Duck Futures: A Generative Approach to Transparent Futures

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2015-06-24
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Lin, Eric
Upadhyaya, Ganesha
Mooney, Sean
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Rajan, Hridesh
Professor and Department Chair of Computer Science
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Computer Science

Computer Science—the theory, representation, processing, communication and use of information—is fundamentally transforming every aspect of human endeavor. The Department of Computer Science at Iowa State University advances computational and information sciences through; 1. educational and research programs within and beyond the university; 2. active engagement to help define national and international research, and 3. educational agendas, and sustained commitment to graduating leaders for academia, industry and government.

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The Computer Science Department was officially established in 1969, with Robert Stewart serving as the founding Department Chair. Faculty were composed of joint appointments with Mathematics, Statistics, and Electrical Engineering. In 1969, the building which now houses the Computer Science department, then simply called the Computer Science building, was completed. Later it was named Atanasoff Hall. Throughout the 1980s to present, the department expanded and developed its teaching and research agendas to cover many areas of computing.

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1969-present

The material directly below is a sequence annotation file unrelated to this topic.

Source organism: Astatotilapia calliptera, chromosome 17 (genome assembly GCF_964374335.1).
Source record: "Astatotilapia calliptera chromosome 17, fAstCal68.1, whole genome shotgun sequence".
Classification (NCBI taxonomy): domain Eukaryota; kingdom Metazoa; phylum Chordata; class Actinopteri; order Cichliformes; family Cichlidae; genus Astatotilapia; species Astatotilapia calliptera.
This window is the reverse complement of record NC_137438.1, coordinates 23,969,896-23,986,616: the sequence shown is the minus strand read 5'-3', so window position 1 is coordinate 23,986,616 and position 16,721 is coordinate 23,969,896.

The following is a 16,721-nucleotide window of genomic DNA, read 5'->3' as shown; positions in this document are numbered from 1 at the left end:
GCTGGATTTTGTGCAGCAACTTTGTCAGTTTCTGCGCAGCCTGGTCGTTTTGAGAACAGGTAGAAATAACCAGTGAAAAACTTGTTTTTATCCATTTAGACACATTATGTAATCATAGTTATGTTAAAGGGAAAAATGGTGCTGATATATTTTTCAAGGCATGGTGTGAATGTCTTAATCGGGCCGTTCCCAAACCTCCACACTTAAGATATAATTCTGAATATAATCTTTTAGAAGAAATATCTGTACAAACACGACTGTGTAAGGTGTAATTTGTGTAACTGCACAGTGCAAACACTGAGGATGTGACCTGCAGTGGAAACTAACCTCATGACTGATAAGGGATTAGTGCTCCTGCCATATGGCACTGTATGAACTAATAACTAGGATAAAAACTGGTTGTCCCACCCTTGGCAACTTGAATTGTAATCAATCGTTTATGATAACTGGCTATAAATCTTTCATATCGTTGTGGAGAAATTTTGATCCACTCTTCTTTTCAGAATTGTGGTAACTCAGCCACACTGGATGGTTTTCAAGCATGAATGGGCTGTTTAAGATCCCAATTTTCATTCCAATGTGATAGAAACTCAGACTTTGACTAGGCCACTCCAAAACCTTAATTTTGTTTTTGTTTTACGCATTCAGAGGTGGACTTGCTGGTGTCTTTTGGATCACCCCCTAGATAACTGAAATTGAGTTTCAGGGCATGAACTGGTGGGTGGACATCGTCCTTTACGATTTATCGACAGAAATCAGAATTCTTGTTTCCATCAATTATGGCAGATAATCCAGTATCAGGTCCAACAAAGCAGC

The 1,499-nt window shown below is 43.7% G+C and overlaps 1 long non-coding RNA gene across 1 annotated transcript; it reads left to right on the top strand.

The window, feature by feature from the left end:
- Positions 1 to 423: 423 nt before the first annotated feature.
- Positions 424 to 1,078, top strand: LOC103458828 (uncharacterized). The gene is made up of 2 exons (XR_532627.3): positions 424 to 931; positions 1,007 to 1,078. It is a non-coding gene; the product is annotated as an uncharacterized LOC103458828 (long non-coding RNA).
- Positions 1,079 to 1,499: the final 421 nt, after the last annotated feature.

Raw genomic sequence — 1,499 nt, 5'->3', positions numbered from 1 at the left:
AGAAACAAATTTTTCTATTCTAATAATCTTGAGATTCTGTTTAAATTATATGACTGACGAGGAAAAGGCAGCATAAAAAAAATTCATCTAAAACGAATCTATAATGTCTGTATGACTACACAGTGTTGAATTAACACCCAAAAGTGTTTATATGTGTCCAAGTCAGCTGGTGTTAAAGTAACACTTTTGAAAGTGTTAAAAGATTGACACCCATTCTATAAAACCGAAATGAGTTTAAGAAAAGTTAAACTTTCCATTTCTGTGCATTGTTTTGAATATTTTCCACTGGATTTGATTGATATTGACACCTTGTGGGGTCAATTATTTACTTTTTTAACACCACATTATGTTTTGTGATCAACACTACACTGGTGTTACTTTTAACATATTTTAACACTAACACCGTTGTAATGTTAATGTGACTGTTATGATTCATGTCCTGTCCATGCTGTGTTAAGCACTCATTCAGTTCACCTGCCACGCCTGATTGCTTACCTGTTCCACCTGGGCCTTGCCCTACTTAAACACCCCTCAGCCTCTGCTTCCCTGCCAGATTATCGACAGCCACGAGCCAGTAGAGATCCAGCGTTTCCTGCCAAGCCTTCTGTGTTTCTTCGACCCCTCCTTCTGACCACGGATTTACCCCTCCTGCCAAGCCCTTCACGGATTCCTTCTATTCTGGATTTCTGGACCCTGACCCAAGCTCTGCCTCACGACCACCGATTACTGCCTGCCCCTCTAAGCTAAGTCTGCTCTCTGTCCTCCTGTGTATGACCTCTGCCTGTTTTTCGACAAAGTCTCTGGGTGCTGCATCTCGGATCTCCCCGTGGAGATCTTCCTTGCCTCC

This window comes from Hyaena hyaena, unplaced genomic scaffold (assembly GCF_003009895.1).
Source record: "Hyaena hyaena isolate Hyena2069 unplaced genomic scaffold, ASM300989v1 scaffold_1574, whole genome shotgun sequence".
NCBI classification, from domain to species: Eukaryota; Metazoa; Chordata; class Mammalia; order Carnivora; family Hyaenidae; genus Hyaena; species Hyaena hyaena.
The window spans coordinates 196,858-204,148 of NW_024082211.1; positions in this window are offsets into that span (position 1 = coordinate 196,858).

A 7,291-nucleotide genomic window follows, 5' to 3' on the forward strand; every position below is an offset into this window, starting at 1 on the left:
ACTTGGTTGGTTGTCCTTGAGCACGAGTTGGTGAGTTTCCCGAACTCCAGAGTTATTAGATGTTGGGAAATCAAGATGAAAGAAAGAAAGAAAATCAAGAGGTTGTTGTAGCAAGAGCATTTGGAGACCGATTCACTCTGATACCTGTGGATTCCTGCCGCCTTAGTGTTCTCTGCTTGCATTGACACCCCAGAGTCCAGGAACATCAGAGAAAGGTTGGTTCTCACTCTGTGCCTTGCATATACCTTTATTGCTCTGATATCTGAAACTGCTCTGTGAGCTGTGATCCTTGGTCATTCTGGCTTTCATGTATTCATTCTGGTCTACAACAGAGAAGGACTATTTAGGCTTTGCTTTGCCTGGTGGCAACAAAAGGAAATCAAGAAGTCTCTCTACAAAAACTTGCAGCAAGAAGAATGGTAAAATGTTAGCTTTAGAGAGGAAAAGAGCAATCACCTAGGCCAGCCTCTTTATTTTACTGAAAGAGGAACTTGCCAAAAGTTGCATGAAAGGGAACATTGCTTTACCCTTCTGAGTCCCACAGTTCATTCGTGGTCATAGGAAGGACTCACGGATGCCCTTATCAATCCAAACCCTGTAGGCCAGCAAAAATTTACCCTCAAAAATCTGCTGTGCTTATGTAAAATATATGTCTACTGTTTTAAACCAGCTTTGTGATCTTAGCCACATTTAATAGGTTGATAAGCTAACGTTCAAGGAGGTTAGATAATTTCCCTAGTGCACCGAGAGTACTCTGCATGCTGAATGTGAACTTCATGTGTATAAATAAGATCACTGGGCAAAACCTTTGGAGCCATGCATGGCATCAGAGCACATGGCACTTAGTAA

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Futures offer a convenient abstraction for encapsulating delayed computation. It is a mechanism to introduce concurrency through a rewrite of the sequential program. However, managing futures is tedious and requires knowledge of concurrency and its concerns. The notion of transparent futures is used to hide the complexity of futures from developers. A number of techniques based on transparency have been proposed to create and manage futures. Previous techniques make use of reflection. In this paper, we propose duck futures that use a generative approach. We show that duck futures are much more efficient compared to previous notions of transparent futures. We also present the first large scale study of the applicability and utility of duck futures in practice using the Boa infrastructure for mining large scale open source repositories. Our study finds that transparent futures, despite their limitations, can be very useful in practice.

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